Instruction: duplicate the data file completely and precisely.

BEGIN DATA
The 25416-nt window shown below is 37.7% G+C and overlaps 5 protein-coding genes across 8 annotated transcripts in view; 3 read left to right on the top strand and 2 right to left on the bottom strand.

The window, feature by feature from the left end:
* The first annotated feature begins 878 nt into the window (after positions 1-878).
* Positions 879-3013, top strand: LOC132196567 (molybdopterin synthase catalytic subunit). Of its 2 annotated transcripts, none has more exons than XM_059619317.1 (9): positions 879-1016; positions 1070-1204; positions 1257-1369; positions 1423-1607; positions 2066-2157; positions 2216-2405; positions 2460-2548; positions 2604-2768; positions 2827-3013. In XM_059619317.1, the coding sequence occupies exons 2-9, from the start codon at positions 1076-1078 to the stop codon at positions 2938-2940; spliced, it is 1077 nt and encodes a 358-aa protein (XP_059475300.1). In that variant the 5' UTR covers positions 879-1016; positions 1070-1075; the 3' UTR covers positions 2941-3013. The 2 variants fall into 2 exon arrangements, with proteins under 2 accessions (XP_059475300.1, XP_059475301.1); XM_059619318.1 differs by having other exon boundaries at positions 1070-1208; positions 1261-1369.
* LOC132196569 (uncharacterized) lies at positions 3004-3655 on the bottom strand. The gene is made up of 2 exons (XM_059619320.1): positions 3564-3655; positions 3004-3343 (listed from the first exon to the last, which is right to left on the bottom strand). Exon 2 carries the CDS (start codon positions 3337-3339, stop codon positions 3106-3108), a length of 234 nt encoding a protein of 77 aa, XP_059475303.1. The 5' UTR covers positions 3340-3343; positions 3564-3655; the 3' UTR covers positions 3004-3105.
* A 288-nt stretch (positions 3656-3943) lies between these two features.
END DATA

The 25416-nt window shown below is 37.7% G+C and overlaps 5 protein-coding genes across 8 annotated transcripts in view; 3 read left to right on the top strand and 2 right to left on the bottom strand.

The window, feature by feature from the left end:
* The first annotated feature begins 878 nt into the window (after positions 1-878).
* Positions 879-3013, top strand: LOC132196567 (molybdopterin synthase catalytic subunit). Of its 2 annotated transcripts, none has more exons than XM_059619317.1 (9): positions 879-1016; positions 1070-1204; positions 1257-1369; positions 1423-1607; positions 2066-2157; positions 2216-2405; positions 2460-2548; positions 2604-2768; positions 2827-3013. In XM_059619317.1, the coding sequence occupies exons 2-9, from the start codon at positions 1076-1078 to the stop codon at positions 2938-2940; spliced, it is 1077 nt and encodes a 358-aa protein (XP_059475300.1). In that variant the 5' UTR covers positions 879-1016; positions 1070-1075; the 3' UTR covers positions 2941-3013. The 2 variants fall into 2 exon arrangements, with proteins under 2 accessions (XP_059475300.1, XP_059475301.1); XM_059619318.1 differs by having other exon boundaries at positions 1070-1208; positions 1261-1369.
* LOC132196569 (uncharacterized) lies at positions 3004-3655 on the bottom strand. The gene is made up of 2 exons (XM_059619320.1): positions 3564-3655; positions 3004-3343 (listed from the first exon to the last, which is right to left on the bottom strand). Exon 2 carries the CDS (start codon positions 3337-3339, stop codon positions 3106-3108), a length of 234 nt encoding a protein of 77 aa, XP_059475303.1. The 5' UTR covers positions 3340-3343; positions 3564-3655; the 3' UTR covers positions 3004-3105.
* A 288-nt stretch (positions 3656-3943) lies between these two features.